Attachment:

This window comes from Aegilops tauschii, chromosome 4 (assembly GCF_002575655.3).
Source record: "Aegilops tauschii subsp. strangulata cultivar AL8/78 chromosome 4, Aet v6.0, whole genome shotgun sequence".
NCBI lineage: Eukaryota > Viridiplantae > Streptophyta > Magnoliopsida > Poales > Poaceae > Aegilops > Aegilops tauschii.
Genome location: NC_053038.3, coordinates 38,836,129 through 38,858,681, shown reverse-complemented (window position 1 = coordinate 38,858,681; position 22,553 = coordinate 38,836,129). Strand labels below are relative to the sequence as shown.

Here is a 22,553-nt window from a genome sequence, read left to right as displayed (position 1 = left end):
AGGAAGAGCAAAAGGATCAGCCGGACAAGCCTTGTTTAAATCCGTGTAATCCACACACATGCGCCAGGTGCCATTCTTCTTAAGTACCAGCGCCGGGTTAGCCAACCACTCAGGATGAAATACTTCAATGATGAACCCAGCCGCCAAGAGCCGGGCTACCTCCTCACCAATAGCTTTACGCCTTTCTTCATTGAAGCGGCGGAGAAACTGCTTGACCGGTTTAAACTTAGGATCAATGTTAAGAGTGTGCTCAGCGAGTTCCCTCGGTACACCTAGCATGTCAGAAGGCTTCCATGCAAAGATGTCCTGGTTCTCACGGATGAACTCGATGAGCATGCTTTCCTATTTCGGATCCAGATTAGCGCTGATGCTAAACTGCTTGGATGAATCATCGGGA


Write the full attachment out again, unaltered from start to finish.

This window comes from Aegilops tauschii, chromosome 4 (assembly GCF_002575655.3).
Source record: "Aegilops tauschii subsp. strangulata cultivar AL8/78 chromosome 4, Aet v6.0, whole genome shotgun sequence".
NCBI lineage: Eukaryota > Viridiplantae > Streptophyta > Magnoliopsida > Poales > Poaceae > Aegilops > Aegilops tauschii.
Genome location: NC_053038.3, coordinates 38,836,129 through 38,858,681, shown reverse-complemented (window position 1 = coordinate 38,858,681; position 22,553 = coordinate 38,836,129). Strand labels below are relative to the sequence as shown.

Here is a 22,553-nt window from a genome sequence, read left to right as displayed (position 1 = left end):
AGGAAGAGCAAAAGGATCAGCCGGACAAGCCTTGTTTAAATCCGTGTAATCCACACACATGCGCCAGGTGCCATTCTTCTTAAGTACCAGCGCCGGGTTAGCCAACCACTCAGGATGAAATACTTCAATGATGAACCCAGCCGCCAAGAGCCGGGCTACCTCCTCACCAATAGCTTTACGCCTTTCTTCATTGAAGCGGCGGAGAAACTGCTTGACCGGTTTAAACTTAGGATCAATGTTAAGAGTGTGCTCAGCGAGTTCCCTCGGTACACCTAGCATGTCAGAAGGCTTCCATGCAAAGATGTCCTGGTTCTCACGGATGAACTCGATGAGCATGCTTTCCTATTTCGGATCCAGATTAGCGCTGATGCTAAACTGCTTGGATGAATCATCGGGA